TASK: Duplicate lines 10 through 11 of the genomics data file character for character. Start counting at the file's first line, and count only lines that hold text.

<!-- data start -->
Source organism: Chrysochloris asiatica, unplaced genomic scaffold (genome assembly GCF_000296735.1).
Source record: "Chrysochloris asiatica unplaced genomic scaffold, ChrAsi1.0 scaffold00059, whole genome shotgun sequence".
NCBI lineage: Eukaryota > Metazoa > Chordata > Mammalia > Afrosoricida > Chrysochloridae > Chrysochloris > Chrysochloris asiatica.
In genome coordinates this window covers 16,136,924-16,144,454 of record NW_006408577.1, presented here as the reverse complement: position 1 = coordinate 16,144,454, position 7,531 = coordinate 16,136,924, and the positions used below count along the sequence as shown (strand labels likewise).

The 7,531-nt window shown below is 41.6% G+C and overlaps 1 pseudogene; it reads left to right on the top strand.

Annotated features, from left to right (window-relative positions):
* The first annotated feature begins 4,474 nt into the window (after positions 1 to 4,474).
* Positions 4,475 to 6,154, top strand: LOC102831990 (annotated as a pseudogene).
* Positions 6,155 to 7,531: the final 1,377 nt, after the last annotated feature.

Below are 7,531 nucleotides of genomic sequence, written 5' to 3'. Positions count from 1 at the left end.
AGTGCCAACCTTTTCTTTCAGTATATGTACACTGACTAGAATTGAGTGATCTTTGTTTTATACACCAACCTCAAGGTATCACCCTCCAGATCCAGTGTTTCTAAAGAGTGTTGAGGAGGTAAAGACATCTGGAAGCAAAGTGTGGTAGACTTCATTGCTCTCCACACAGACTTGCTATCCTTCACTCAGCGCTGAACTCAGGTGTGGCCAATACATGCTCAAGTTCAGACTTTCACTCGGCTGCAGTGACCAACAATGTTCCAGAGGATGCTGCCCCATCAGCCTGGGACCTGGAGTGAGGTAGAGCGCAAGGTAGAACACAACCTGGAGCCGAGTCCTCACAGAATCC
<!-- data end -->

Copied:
Below are 7,531 nucleotides of genomic sequence, written 5' to 3'. Positions count from 1 at the left end.
AGTGCCAACCTTTTCTTTCAGTATATGTACACTGACTAGAATTGAGTGATCTTTGTTTTATACACCAACCTCAAGGTATCACCCTCCAGATCCAGTGTTTCTAAAGAGTGTTGAGGAGGTAAAGACATCTGGAAGCAAAGTGTGGTAGACTTCATTGCTCTCCACACAGACTTGCTATCCTTCACTCAGCGCTGAACTCAGGTGTGGCCAATACATGCTCAAGTTCAGACTTTCACTCGGCTGCAGTGACCAACAATGTTCCAGAGGATGCTGCCCCATCAGCCTGGGACCTGGAGTGAGGTAGAGCGCAAGGTAGAACACAACCTGGAGCCGAGTCCTCACAGAATCC